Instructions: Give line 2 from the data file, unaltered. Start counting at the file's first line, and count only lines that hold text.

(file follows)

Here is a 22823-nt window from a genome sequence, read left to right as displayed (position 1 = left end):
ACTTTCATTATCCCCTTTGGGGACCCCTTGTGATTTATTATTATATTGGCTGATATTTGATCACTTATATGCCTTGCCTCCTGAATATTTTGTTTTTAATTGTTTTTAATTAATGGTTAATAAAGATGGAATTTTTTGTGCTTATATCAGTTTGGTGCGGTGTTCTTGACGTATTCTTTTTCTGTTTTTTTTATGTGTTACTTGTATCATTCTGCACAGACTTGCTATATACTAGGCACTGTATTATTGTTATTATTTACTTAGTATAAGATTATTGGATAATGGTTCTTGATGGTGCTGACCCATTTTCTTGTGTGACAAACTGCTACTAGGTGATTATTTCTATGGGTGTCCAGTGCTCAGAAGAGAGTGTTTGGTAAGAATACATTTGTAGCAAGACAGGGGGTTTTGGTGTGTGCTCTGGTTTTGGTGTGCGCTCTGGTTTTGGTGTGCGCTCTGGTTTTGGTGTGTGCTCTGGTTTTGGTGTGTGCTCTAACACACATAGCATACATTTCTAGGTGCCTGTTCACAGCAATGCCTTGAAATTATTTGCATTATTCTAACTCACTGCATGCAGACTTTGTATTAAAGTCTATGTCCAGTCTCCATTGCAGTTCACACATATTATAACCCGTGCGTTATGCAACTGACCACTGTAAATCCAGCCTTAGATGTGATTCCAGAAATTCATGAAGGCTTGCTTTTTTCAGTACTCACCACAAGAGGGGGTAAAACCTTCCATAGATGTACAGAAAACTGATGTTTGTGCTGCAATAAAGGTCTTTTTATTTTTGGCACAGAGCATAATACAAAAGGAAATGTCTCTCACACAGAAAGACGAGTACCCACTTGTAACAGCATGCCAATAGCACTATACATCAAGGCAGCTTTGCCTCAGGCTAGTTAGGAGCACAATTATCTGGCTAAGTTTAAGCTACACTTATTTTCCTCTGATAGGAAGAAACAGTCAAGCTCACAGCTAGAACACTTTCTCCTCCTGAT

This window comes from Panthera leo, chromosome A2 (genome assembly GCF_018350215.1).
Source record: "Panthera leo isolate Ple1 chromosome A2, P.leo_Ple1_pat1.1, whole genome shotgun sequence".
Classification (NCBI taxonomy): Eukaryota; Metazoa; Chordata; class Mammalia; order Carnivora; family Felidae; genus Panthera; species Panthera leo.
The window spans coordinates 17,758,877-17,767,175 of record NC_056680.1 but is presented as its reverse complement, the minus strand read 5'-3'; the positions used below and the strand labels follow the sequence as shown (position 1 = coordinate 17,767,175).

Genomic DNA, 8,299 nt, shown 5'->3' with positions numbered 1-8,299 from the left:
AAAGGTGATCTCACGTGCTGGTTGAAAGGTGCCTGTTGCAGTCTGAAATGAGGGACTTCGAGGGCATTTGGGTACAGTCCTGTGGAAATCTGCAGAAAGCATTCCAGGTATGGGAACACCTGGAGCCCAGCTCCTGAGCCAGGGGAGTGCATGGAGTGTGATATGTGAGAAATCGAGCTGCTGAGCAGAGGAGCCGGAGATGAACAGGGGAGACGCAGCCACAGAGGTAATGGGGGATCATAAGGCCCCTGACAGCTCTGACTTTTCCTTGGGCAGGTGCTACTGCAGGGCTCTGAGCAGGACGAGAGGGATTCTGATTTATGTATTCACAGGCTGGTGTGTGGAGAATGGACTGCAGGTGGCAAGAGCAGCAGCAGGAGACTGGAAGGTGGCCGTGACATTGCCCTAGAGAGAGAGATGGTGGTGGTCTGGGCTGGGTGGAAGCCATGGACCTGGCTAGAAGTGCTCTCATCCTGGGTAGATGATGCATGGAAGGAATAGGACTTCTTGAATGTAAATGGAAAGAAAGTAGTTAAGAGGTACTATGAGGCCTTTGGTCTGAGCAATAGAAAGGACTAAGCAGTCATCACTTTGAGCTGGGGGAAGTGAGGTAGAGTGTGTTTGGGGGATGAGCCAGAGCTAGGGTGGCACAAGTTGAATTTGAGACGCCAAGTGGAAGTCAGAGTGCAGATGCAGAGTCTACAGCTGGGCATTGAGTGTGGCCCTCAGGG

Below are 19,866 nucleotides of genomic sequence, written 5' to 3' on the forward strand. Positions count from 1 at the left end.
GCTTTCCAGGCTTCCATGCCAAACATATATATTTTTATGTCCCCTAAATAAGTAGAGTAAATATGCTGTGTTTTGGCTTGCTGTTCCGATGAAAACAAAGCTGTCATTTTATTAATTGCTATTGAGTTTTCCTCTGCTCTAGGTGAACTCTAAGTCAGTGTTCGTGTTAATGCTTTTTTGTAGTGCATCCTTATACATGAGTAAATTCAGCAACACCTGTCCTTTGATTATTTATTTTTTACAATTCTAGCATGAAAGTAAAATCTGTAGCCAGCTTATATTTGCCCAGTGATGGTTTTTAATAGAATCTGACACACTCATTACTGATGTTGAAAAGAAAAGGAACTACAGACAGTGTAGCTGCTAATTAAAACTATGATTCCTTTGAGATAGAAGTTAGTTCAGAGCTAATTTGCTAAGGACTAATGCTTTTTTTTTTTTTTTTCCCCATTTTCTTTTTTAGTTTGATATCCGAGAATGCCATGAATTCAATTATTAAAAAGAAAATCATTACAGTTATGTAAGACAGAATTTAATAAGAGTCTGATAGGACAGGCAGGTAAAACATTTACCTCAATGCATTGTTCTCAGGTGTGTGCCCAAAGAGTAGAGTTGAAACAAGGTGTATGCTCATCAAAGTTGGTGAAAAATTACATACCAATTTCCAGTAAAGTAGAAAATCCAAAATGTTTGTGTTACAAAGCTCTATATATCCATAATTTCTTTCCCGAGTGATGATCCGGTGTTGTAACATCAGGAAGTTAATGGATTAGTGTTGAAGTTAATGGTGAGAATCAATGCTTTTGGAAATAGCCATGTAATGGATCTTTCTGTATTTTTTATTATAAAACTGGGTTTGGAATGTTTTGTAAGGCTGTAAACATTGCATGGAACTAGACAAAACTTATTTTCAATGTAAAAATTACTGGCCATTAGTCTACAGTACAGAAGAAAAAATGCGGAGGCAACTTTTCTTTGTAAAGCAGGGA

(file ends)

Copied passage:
ACTTTCATTATCCCCTTTGGGGACCCCTTGTGATTTATTATTATATTGGCTGATATTTGATCACTTATATGCCTTGCCTCCTGAATATTTTGTTTTTAATTGTTTTTAATTAATGGTTAATAAAGATGGAATTTTTTGTGCTTATATCAGTTTGGTGCGGTGTTCTTGACGTATTCTTTTTCTGTTTTTTTTATGTGTTACTTGTATCATTCTGCACAGACTTGCTATATACTAGGCACTGTATTATTGTTATTATTTACTTAGTATAAGATTATTGGATAATGGTTCTTGATGGTGCTGACCCATTTTCTTGTGTGACAAACTGCTACTAGGTGATTATTTCTATGGGTGTCCAGTGCTCAGAAGAGAGTGTTTGGTAAGAATACATTTGTAGCAAGACAGGGGGTTTTGGTGTGTGCTCTGGTTTTGGTGTGCGCTCTGGTTTTGGTGTGCGCTCTGGTTTTGGTGTGTGCTCTGGTTTTGGTGTGTGCTCTAACACACATAGCATACATTTCTAGGTGCCTGTTCACAGCAATGCCTTGAAATTATTTGCATTATTCTAACTCACTGCATGCAGACTTTGTATTAAAGTCTATGTCCAGTCTCCATTGCAGTTCACACATATTATAACCCGTGCGTTATGCAACTGACCACTGTAAATCCAGCCTTAGATGTGATTCCAGAAATTCATGAAGGCTTGCTTTTTTCAGTACTCACCACAAGAGGGGGTAAAACCTTCCATAGATGTACAGAAAACTGATGTTTGTGCTGCAATAAAGGTCTTTTTATTTTTGGCACAGAGCATAATACAAAAGGAAATGTCTCTCACACAGAAAGACGAGTACCCACTTGTAACAGCATGCCAATAGCACTATACATCAAGGCAGCTTTGCCTCAGGCTAGTTAGGAGCACAATTATCTGGCTAAGTTTAAGCTACACTTATTTTCCTCTGATAGGAAGAAACAGTCAAGCTCACAGCTAGAACACTTTCTCCTCCTGAT